Tuesday, 14 June 2016

A British Distraction

Postal voting opened today, which means the full list of candidates is definitely available now and I should really get onto posting regularly. I also have some general statistic-abusing odds and ends more or less ready to upload, but life's been hectic so I instead intend to provide a convenient diversion in the form of the United Kingdom.

With less than 10 days until the Brexit referendum, it's probably about time I devoted some space to our friends trapped on a small cluster of islands in the Atlantic. Brexit, of course, is a term for if/when the BRitish EXIT from the European Union, in the same way that when the British grease things they "broil" and when they help things they "braid". Arguably the term marginalises the people of Northern Ireland who, since the Brexit actually covers the entirety of the United Kingdom of Great Britatin (and Northern Ireland), are actually affected. But you couldn't call the referendum to leave a "UKexit". That'd be silly.

But first let's wind back a bit to that other important British election. No, not the May 5th election for the Scottish Parliament, Northern Ireland Assembly, Welsh Assembly, English local councils, Mayor of London, Mayor of Bristol, Mayor of Salford, Mayor of Liverpool, London Assembly, Police and crime commissioner and two Westminster by-election candidates. I'm talking about the important one.


RRS Name of Vessel, understood to be the sister ship to RRS David Attenborough née McBoatface

We all remember the Boaty McBoatface campaign. I don't know exactly what the National Environmental Research Council expected when they opened up the naming of their newest polar ship to public vote, but apparently 'RRS Boaty McBoatface' was not it - which in my opinion shows a complete ignorance of the nature of the internet. Other options were 'RRS Pingu', 'RRS Usain Boat', 'RRS What Iceberg?' and 'RRS It's Bloody Cold Here' which was temporarily out-polling the final winner 'RRS David Attenborough'.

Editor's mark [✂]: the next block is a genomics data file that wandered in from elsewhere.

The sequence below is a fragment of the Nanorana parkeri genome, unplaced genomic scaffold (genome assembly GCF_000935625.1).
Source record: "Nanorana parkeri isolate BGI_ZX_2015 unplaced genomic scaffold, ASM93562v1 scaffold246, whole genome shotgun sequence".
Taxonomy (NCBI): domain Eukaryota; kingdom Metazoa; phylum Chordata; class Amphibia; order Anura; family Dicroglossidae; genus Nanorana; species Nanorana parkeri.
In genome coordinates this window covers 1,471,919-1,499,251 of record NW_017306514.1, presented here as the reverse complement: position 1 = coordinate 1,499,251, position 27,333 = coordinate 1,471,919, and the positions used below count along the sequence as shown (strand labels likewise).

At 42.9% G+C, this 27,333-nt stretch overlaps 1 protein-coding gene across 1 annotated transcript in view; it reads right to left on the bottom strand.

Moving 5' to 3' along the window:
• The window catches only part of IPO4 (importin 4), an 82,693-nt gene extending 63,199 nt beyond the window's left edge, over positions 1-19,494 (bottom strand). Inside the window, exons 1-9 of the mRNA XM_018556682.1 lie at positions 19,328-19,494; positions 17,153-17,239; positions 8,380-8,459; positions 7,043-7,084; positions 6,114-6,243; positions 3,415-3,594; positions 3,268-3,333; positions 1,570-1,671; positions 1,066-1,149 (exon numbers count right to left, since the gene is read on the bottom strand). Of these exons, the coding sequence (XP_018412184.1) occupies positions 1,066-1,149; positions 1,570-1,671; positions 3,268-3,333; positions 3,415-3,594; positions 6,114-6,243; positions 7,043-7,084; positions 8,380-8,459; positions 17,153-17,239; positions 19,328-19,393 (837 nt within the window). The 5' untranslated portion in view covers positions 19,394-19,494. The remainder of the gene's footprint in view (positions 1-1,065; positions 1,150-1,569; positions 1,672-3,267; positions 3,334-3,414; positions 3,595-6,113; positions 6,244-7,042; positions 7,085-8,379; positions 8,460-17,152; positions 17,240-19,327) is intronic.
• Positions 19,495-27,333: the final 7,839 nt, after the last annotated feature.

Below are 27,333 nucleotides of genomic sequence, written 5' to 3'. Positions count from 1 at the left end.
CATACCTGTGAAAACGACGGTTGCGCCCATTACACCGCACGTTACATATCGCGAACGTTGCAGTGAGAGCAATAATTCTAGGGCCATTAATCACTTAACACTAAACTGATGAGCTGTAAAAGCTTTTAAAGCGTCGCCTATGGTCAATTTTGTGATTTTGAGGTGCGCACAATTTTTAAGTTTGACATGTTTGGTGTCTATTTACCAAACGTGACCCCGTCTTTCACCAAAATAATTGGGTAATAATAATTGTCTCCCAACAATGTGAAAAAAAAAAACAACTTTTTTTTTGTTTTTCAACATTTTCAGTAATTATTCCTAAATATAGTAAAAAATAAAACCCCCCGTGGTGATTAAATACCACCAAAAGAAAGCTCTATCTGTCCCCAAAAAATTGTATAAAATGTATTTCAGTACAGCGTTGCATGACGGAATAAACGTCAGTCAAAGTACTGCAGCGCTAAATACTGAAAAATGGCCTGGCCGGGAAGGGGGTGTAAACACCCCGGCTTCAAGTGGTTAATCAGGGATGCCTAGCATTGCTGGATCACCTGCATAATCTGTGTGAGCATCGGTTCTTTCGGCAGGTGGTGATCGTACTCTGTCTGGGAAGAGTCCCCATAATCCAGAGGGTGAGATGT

With the NERC politely declining the popular choice in favour of honouring Sir Attenborough democracy suffered a fatal blow and the story came to an end. Almost.

Private Eye, the satirical magazine, suggested that a similar approach might enthuse the the younger generation to vote (since these stubborn ingrates oddly refused to respond to traditional measures of being ignored and bullied into following orders by the establishment).

And that's where the story came to an end. Or should have.

The Youth of Today

The problem was that the youth really were disengaged with the political system, and the predominantly white, middle-aged, middle-class male politicians couldn't understand them. They'd learned to tune out soundbites, preferred the unregulated internet instead of the reliable and regulated media, and didn't retweet the attempt of politicians to get down with the kids on social media - which was totally bogus, man.

So the #PM called a meeting of some radical dudes and dames to find out what was hip and groovy with the kids. When one young individual consulted made the mistake of assuming the Prime Minister could understand the concept of a joke, she suggested what has been described as "a campaign that, as so many do, started with the realisation that one word rhymed with another and before anybody had the chance to stop it, elements were sewn together in a Frankensteinian horrorshow, somewhat resembling a political campaign but altogether too horrible for human eyes to behold."

Although the above actual tweet from the Electoral Commission of the United Kingdom relates to the May 5 elections, the real focus of the #VoteyMcVoteface campaign - apart from tapping into a trend for something called a selfie that apparently all the kids are doing - is the Brexit campaign, aiming to get an additional 500,000 young voters to turn out.

I don't know exactly how well that'll work, but one thing is certain: the quest for a phrase more cringe-worthy than Brexit is now over.

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